CT imaging can help determine optimal treatment for hip fracture patients

por Lauren Dubinsky, Senior Reporter | June 05, 2017
CT X-Ray
CT image showing reduced size
and density of core muscle
(highlighted in red)
CT imaging has been used to predict patient outcomes after a hip fracture, but radiologists at UC Davis and Wake Forest Baptist medical centers were the first to use the technology to guide treatment decisions.

"As patients age, it becomes increasingly important to identify the safest and most beneficial orthopaedic treatments, but there currently is no objective way to do this," Dr. Robert Boutin, professor of radiology at UC Davis, said in a statement. "Using CT scans to evaluate muscles in addition to hip bones can help predict longevity and personalize treatment to a patient's needs.”

If the CT exam reveals that the patient has a favorable life expectancy, they could be treated with total hip arthroplasty, which could lessen the chance of re-operation, and improve hip function and quality of life. Alternatively, if the exam shows evidence of frailty, they could benefit most from a simpler surgery.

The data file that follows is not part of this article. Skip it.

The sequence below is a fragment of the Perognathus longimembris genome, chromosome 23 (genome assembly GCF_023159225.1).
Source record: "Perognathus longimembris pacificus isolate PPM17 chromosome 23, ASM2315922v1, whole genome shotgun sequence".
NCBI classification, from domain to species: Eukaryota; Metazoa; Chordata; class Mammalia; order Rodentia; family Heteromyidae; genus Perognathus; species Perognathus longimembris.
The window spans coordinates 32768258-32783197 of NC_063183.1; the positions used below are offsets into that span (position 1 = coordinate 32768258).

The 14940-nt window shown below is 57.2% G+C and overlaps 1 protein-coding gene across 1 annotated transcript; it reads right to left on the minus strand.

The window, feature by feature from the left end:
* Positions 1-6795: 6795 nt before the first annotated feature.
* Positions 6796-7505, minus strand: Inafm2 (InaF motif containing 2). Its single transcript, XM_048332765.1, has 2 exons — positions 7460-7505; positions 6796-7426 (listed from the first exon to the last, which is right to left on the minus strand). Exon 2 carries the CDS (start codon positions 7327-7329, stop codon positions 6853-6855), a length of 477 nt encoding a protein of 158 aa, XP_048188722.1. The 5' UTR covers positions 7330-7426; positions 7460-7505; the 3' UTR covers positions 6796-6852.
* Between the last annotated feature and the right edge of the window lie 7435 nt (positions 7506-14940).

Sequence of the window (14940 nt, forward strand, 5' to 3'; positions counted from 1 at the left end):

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The study involved almost 3000 patients who were at least 65 years old and treated for fall-related injuries at UC Davis between 2005 and 2015. It was suspected that all of them had broken hips, so CT exams were ordered to diagnose or rule out fracture.

Boutin and his team evaluated the CTs as well as additional measurements of the size and density of lumbar and thoracic muscle alongside the spine. The information was then compared with mortality data from the National Death Index, which is the CDC’s centralized database of death record information.

They found that patients with CT scans that showed stronger core muscle had substantially better survival rates over the course of the 10-year study.

Senior author of the study, Leon Lenchik, described these findings as “remarkable.” The majority of the previous research on CTs of muscle has been focused on cancer patients and involved larger sample sizes.

Boutin and Lenchik hope this research will encourage other research teams to study muscle loss, which is a global epidemic. They also hope this will lead to better orthopedic treatments for the growing elderly population.

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